Tech & The Web

Don’t Like the Facebook Nudity Policy? The Answer’s Simple

©Paulus Rusyanto/123RF

A lawsuit over the Facebook Nudity Policy seems to have started off with a focus on the wrong issue.

An appeals court in Paris has ruled against Facebook in a lawsuit involving a claim of censorship. But the issue that lost Facebook the appeal had nothing to do with the bigger issue here.

The appeal focused on a little-known condition of Facebook’s Terms of Service that stipulates any court cases against the social media giant must be handled in Facebook’s home state of California:

You will resolve any claim, cause of action or dispute (claim) you have with us arising out of or relating to this Statement or Facebook exclusively in the U.S. District Court for the Northern District of California or a state court located in San Mateo County, and you agree to submit to the personal jurisdiction of such courts for the purpose of litigating all such claims. The laws of the State of California will govern this Statement, as well as any claim that might arise between you and us, without regard to conflict of law provisions.

That would be difficult enough for someone like me all the way in South Carolina; but for someone who lives in France, it would be impractical to say the very least.

Facebook argued that the lawsuit in France had no merit since it wasn’t filed in California. The appeals court said people in France are able to sue Facebook in France.

The case began when a French teacher posted an image of a 19th century Gustave Courbet painting that hangs in the Musee d’Orsay. The particular painting, while no doubt a recognized work of art, happens to be a closeup of a woman’s genitalia. Facebook removed the link and image of the art and the teacher sued for approximately $22,000 in damages, claiming Facebook had no right to censor him.

I have no idea how he came up with such a figure as the amount he felt he was owed for Facebook’s action. But he prevailed initially.

The real issue here is whether he had, as he claims, the “right” to post such an image.

While the painting is hanging in a Paris museum, a fact that certainly lends credence to any claim that it is a bonafide piece of art, that’s not the point.

The teacher, along with every other Facebook account holder, agreed not to post nudity. They did so when they clicked a little checkbox that indicated they agree to Facebook’s Terms of Service. In section 3 of Facebook’s TOS, it makes the issue of nudity quite clear:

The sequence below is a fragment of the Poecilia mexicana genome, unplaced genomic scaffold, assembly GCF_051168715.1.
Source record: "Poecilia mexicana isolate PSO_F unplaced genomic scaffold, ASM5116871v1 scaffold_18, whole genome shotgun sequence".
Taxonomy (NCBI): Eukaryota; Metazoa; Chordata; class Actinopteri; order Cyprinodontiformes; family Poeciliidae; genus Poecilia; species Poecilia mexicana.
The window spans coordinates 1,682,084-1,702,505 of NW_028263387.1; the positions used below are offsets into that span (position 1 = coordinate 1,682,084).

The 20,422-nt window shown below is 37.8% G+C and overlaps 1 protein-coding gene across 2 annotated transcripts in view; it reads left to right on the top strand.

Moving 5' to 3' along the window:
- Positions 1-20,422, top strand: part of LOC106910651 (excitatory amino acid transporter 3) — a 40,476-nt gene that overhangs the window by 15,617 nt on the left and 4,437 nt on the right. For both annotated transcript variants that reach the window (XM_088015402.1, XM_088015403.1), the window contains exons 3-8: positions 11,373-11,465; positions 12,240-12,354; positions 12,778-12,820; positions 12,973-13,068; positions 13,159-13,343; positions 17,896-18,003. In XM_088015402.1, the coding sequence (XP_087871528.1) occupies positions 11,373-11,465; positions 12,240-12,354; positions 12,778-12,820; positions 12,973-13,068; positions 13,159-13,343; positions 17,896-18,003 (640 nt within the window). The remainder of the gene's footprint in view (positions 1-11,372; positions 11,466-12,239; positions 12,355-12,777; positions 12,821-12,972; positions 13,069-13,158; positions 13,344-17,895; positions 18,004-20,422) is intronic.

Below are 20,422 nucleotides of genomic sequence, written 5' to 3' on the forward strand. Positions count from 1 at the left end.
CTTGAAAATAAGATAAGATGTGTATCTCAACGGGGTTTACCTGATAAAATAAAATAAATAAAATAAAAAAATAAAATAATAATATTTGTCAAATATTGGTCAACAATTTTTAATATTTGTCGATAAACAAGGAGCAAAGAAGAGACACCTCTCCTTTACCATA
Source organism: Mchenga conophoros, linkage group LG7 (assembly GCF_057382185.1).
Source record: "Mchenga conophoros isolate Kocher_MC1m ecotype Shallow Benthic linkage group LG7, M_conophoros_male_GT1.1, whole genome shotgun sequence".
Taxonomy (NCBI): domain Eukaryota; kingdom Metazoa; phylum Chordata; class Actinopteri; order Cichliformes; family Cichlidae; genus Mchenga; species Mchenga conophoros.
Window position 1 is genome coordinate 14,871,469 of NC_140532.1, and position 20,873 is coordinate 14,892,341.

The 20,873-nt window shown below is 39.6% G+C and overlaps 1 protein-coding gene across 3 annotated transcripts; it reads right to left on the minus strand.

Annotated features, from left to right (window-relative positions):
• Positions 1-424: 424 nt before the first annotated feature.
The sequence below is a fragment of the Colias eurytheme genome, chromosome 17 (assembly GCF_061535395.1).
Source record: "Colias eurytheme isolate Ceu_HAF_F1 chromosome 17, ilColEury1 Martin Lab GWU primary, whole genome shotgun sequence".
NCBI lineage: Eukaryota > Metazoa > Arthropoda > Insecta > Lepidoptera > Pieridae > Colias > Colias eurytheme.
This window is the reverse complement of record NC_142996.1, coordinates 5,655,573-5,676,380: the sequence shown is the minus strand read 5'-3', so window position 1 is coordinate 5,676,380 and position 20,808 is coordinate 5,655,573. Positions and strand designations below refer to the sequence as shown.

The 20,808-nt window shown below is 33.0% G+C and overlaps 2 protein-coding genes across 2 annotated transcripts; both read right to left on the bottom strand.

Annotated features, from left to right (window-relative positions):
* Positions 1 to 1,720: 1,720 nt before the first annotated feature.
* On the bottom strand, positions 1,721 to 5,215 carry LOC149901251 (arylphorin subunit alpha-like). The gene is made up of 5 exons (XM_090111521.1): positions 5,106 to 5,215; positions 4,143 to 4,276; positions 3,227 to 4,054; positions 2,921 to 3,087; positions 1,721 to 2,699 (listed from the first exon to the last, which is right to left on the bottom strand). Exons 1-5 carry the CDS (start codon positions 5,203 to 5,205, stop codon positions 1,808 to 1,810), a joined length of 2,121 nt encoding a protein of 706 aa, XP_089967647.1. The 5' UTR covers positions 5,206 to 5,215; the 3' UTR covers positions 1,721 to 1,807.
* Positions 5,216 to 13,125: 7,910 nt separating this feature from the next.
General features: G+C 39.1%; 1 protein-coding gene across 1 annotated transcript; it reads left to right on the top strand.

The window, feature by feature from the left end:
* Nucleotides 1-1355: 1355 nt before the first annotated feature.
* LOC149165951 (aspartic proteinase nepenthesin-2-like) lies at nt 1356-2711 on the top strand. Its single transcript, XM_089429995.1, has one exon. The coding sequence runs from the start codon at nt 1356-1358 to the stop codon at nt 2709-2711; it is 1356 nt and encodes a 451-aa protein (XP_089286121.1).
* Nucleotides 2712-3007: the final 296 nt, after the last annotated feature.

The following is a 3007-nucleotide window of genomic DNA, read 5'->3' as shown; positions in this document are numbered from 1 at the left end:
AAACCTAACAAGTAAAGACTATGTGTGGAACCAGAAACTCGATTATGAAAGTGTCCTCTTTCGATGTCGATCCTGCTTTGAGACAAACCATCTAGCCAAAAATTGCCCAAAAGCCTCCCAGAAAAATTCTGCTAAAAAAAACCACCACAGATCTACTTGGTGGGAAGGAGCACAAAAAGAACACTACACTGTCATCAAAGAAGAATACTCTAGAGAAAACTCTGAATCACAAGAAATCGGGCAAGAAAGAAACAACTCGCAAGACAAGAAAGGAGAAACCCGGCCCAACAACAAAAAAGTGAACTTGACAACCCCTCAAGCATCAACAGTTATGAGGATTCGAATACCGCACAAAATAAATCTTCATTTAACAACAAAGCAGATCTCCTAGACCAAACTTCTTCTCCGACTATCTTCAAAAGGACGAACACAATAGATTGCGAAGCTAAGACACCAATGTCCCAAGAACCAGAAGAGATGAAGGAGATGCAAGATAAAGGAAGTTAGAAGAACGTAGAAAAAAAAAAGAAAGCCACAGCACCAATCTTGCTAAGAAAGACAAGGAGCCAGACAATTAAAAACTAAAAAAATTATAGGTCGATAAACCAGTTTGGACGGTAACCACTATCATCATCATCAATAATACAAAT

You will not post content that: is hate speech, threatening, or pornographic; incites violence; or contains nudity or graphic or gratuitous violence.

You will note that it does not stipulate that works of fine art are exempted from the nudity prohibition. The painting, if you’ve seen it, leaves nothing to the imagination where nudity is concerned. You cannot rationally argue that the depiction, whatever else it might say to you, doesn’t include nudity.

That means it’s up to Facebook to decide whether nudity actually means nudity, or whether only certain types of nudity may actually qualify as such.

To put it another way, we are all playing in their sandbox. If you don’t like the policy, don’t check the “I agree” box. Find a different platform that’ll let you post whatever you like. If you’re on their site, expect to be penalized if you don’t follow their rules. It really is that simple.

If there were any question about whether an image depicting nudity — even of the “artistic” variety — would violate Terms of Service that specifically say nudity is not allowed, he could always have contacted Facebook’s support before posting it.

If he thought it was a rule that should be adjusted to accommodate certain varieties of undress, a potential outcome that would lead to those terms being updated should be reward enough.

He certainly shouldn’t be awarded tens of thousands of dollars for violating someone else’s policy on their website.

Do you think banning nudity on a social media website is reasonable?

Patrick is a Christian with more than 30 years experience in professional writing, producing and marketing. His professional background also includes social media, reporting for broadcast television and the web, directing, videography and photography. He enjoys getting to know people over coffee and spending time with his dog.